$100 Laptops Face Hurdles

    March 9, 2006
    WebProNews Staff

M.I.T lit up the world when it announced its massively philanthropic One Laptop Per Child program (OLPC) with the aim of putting $100 laptop computers into the hands of the poorest children on Earth. And no one is blaming them, but despite all noble intentions, skeptics are saying project leader Nicholas Negroponte is putting the cart before the horse.

The latest design, which potentially looks like this, is scheduled for hopeful deployment by the end of this year or early next. China, Brazil, Thailand, and Egypt (among others) have all signed on to purchase the computers for school distribution, replacing costly textbooks and other educational wares.

The major selling points of the computers include a rugged, rubber-bound exterior to keep out moisture and dust, operating on human generated power, and piggyback wireless connectivity.

The first snag in the plan came when the original power concept of a hand crank turned out too tiring for the cranker and too wearing on the machine itself. The team seems to have abandoned the hand crank and is working on an external mechanism.

The hardware may not be the biggest obstacle though–one apparent jury rig master has created one for just $75. Most that criticize the project praise it first and then dismantle the logistics of distribution and practical applications.

The most notable objector has been Bill Gates, who recommended switching to a cellular phone model. Some have dismissed Gates’ proposal as misdirection-a backhanded smack at the Linux operated machines as well as a promotion for Windows CE mobile operating system.

Issue: Black (Gray) Market

The gray market is a term used to describe things legally obtained and then sold illegally. Critics believe that the computers would be given to families and then sold for money elsewhere.

The M.I.T team has addressed this from early on, aiming to give them a distinctive look, childish even, so that it would be apparent if the computer was stolen or sold to those that shouldn’t have them. The buzz phrase for the developers has been “people rarely steal a school bus.” Still, some argue the theory only works if there’s enough stigma or scruples to care about shame, unattractiveness or childishness of design.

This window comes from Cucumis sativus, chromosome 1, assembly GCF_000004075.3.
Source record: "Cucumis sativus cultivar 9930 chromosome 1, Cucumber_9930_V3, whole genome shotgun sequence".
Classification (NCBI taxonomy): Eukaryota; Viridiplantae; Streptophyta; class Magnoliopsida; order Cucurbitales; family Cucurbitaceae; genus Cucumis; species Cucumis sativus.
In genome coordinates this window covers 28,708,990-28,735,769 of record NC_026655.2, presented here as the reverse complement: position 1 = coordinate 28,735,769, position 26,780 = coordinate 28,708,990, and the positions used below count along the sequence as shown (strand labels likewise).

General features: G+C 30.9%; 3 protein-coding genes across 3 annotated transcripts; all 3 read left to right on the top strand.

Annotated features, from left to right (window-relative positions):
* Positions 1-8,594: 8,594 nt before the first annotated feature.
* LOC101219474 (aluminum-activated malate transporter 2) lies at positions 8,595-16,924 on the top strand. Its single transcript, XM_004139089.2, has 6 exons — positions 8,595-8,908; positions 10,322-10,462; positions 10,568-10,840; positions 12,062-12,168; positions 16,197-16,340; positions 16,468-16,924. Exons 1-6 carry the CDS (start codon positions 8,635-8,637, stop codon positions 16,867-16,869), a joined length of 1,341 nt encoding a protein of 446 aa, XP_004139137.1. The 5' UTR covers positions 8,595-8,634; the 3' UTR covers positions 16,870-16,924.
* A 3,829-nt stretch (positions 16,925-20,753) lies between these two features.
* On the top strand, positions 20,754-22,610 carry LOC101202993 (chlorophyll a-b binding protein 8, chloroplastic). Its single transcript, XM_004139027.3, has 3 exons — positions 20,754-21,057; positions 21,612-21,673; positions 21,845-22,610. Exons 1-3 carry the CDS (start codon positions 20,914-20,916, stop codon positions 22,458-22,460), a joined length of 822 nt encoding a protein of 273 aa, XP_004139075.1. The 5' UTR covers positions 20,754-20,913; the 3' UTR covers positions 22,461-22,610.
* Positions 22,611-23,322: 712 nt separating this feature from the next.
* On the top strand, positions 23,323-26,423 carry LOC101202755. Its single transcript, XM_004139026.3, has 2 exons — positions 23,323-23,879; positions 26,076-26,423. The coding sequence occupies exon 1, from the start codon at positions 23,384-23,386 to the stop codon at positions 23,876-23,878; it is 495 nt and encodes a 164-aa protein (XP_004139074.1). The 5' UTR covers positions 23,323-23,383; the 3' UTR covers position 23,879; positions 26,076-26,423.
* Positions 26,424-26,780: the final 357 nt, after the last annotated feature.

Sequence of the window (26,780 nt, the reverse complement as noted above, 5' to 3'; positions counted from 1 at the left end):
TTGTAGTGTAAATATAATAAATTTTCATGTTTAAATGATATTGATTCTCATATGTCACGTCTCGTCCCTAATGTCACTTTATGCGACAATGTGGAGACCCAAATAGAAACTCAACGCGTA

Issue: Lack of Infrastructure

The biggest point of contention is that developing nations lack the infrastructure to support a wireless network and reduce the potentially enormous cost of distribution. Many of these countries lack sufficient wireless connection capabilities as well as the teams of technicians required to maintain them.

Project planners feel they have already sidestepped the financial aspects of Internet connection by installing a mesh network that allows one computer to connect to another that is connected to an Internet connection.

In addition to the logistical problem of ensuring so many computers are turned on simultaneously and the actual power that can be generated by hand, doubters feel that solid infrastructures need to be in place before any such program can be implemented.

Also of concern are the so-called “hidden costs” of distribution and who pays for them. Plus, if all fails, the project will have been an enormous waste of money that will have difficulty getting funding once infrastructure is in place in the future.

Optimism Still Survives

M.I.T., sponsors, and supporters are still ascribing to the old “where there’s a will, there’s a way” philosophy.

One rather eloquent Java developer, Jason D. Marshall, believes it has farther reaching benefits than just providing education and technology:

“You can give a man food, water, vaccines. You can keep his children from dying slow, horrible deaths. You can do all of this without giving a man any dignity, or any power over his own destiny. It is my belief that this observation is behind much of what Negroponte and his friends are trying to do.”

Others like the idea of giving the project more power through private sales in developing nations. Parents, who would like to buy their young children a durable, inexpensive computer may be willing to pay $200 or $300 for on of these $100 laptops.

Incentive to do so could be added by knowing that by purchasing one, buyers can send at least one to the children that need a computer, while helping to pay for distribution and development. One commenter at Engadget called the idea a “buy one, give one” concept.

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